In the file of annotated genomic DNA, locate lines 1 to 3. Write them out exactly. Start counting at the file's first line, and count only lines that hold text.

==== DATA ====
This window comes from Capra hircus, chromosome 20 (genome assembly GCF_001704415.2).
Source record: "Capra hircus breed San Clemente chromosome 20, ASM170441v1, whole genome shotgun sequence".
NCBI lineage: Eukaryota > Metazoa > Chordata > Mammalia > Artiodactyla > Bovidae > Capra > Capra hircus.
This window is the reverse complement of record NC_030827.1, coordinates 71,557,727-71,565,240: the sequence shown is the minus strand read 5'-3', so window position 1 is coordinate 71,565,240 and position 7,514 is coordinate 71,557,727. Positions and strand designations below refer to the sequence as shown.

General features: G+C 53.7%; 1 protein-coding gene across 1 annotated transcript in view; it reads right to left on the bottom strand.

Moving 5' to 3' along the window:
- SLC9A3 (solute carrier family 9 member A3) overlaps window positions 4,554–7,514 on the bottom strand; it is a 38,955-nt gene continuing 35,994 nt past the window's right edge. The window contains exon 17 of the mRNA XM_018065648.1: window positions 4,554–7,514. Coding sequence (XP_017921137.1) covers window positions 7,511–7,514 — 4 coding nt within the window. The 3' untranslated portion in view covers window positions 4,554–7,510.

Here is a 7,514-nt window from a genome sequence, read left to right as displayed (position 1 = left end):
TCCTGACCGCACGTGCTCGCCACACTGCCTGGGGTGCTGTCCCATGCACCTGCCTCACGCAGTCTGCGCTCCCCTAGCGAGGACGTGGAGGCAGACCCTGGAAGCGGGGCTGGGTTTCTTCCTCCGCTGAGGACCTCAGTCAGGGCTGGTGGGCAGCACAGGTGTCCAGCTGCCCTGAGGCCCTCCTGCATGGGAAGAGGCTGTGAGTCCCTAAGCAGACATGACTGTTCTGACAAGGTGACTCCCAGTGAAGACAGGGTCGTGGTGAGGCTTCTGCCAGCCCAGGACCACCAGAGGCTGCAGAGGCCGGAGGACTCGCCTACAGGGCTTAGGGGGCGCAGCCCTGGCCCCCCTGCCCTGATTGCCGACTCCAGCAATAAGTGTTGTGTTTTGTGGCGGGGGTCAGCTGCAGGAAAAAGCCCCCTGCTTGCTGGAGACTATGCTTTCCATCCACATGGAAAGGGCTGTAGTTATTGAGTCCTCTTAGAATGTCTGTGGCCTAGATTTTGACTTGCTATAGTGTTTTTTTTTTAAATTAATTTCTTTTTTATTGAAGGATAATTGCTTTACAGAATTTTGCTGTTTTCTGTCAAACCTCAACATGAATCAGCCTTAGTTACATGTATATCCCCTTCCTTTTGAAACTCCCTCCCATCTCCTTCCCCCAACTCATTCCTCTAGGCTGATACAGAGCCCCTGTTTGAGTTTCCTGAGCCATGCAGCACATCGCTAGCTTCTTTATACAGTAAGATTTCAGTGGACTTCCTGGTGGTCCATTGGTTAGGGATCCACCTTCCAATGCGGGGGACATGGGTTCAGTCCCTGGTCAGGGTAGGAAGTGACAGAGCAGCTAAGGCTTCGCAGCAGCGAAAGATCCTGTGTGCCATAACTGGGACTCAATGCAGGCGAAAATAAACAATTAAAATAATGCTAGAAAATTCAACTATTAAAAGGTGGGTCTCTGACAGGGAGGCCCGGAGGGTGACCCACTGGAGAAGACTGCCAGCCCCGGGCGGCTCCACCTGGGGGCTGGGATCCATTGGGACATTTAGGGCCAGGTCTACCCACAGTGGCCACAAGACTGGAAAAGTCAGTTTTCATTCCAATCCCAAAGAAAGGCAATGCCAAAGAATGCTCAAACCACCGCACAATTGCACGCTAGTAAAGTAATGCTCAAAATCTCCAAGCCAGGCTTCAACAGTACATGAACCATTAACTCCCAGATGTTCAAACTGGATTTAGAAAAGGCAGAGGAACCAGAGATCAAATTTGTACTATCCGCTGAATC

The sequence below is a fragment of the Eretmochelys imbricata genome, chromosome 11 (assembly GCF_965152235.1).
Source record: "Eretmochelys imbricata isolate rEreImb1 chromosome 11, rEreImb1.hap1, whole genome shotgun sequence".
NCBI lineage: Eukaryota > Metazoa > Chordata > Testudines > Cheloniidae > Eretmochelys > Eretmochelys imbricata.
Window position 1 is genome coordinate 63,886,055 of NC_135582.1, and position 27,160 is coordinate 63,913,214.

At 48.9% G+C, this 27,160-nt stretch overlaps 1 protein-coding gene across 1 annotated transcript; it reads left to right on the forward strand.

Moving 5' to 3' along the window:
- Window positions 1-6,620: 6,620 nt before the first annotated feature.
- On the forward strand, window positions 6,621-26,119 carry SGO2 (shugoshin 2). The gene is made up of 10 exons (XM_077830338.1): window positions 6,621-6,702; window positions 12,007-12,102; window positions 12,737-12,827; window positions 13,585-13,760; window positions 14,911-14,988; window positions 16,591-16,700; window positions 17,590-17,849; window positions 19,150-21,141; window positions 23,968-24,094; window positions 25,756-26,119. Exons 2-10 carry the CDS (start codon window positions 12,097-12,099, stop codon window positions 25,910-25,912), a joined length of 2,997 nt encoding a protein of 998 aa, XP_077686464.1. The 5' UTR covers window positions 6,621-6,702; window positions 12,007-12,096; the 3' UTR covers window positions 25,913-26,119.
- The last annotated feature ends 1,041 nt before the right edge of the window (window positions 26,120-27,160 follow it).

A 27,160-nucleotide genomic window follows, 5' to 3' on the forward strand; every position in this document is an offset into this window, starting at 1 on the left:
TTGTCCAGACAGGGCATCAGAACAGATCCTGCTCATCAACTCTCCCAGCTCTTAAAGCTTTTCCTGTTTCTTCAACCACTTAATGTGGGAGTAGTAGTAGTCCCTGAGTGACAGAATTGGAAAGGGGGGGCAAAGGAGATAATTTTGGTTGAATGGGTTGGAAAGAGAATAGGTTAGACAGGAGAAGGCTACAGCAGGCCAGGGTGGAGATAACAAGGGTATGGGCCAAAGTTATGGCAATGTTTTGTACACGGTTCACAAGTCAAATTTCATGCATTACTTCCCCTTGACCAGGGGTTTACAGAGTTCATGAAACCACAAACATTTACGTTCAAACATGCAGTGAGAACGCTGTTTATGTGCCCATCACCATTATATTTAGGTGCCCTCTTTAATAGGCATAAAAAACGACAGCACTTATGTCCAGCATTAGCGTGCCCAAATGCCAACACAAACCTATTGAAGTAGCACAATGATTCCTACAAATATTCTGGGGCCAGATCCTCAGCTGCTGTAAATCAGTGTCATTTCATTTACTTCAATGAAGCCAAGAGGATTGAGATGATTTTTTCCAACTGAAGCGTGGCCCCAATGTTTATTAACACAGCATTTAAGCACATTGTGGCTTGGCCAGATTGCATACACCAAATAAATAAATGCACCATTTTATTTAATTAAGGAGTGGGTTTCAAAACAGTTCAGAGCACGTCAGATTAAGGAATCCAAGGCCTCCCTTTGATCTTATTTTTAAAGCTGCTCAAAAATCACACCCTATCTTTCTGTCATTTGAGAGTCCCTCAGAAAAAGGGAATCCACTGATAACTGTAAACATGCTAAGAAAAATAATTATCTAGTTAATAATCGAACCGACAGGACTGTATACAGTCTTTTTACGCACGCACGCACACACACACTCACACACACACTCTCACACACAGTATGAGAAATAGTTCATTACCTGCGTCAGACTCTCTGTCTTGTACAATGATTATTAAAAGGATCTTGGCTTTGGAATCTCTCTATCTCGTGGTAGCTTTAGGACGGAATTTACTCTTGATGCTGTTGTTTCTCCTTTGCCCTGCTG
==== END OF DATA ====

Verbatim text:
This window comes from Capra hircus, chromosome 20 (genome assembly GCF_001704415.2).
Source record: "Capra hircus breed San Clemente chromosome 20, ASM170441v1, whole genome shotgun sequence".
NCBI lineage: Eukaryota > Metazoa > Chordata > Mammalia > Artiodactyla > Bovidae > Capra > Capra hircus.